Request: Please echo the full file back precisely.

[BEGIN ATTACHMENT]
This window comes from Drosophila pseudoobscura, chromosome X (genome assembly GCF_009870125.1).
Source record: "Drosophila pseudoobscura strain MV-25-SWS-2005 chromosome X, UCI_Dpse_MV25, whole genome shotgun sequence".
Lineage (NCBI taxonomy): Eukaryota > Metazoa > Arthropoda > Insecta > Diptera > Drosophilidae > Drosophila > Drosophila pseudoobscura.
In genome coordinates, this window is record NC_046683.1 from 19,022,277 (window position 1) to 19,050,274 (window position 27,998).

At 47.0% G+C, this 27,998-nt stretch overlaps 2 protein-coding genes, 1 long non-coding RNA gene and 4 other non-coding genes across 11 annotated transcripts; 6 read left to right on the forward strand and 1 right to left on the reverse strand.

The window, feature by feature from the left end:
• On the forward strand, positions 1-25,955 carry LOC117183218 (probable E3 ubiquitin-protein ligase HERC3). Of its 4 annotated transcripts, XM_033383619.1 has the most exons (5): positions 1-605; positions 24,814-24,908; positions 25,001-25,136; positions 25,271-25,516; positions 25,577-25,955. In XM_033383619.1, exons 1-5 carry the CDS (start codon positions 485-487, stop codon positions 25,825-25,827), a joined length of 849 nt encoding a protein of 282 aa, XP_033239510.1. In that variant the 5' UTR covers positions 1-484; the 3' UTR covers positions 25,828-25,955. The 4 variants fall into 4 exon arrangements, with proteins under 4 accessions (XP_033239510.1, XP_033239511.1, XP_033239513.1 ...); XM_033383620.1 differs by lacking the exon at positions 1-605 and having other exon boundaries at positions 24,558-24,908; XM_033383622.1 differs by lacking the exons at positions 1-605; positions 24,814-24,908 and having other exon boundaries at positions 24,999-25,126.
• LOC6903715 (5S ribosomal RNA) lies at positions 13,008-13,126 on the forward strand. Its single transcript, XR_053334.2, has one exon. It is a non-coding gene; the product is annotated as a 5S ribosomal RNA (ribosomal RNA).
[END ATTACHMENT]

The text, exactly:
This window comes from Drosophila pseudoobscura, chromosome X (genome assembly GCF_009870125.1).
Source record: "Drosophila pseudoobscura strain MV-25-SWS-2005 chromosome X, UCI_Dpse_MV25, whole genome shotgun sequence".
Lineage (NCBI taxonomy): Eukaryota > Metazoa > Arthropoda > Insecta > Diptera > Drosophilidae > Drosophila > Drosophila pseudoobscura.
In genome coordinates, this window is record NC_046683.1 from 19,022,277 (window position 1) to 19,050,274 (window position 27,998).

At 47.0% G+C, this 27,998-nt stretch overlaps 2 protein-coding genes, 1 long non-coding RNA gene and 4 other non-coding genes across 11 annotated transcripts; 6 read left to right on the forward strand and 1 right to left on the reverse strand.

The window, feature by feature from the left end:
• On the forward strand, positions 1-25,955 carry LOC117183218 (probable E3 ubiquitin-protein ligase HERC3). Of its 4 annotated transcripts, XM_033383619.1 has the most exons (5): positions 1-605; positions 24,814-24,908; positions 25,001-25,136; positions 25,271-25,516; positions 25,577-25,955. In XM_033383619.1, exons 1-5 carry the CDS (start codon positions 485-487, stop codon positions 25,825-25,827), a joined length of 849 nt encoding a protein of 282 aa, XP_033239510.1. In that variant the 5' UTR covers positions 1-484; the 3' UTR covers positions 25,828-25,955. The 4 variants fall into 4 exon arrangements, with proteins under 4 accessions (XP_033239510.1, XP_033239511.1, XP_033239513.1 ...); XM_033383620.1 differs by lacking the exon at positions 1-605 and having other exon boundaries at positions 24,558-24,908; XM_033383622.1 differs by lacking the exons at positions 1-605; positions 24,814-24,908 and having other exon boundaries at positions 24,999-25,126.
• LOC6903715 (5S ribosomal RNA) lies at positions 13,008-13,126 on the forward strand. Its single transcript, XR_053334.2, has one exon. It is a non-coding gene; the product is annotated as a 5S ribosomal RNA (ribosomal RNA).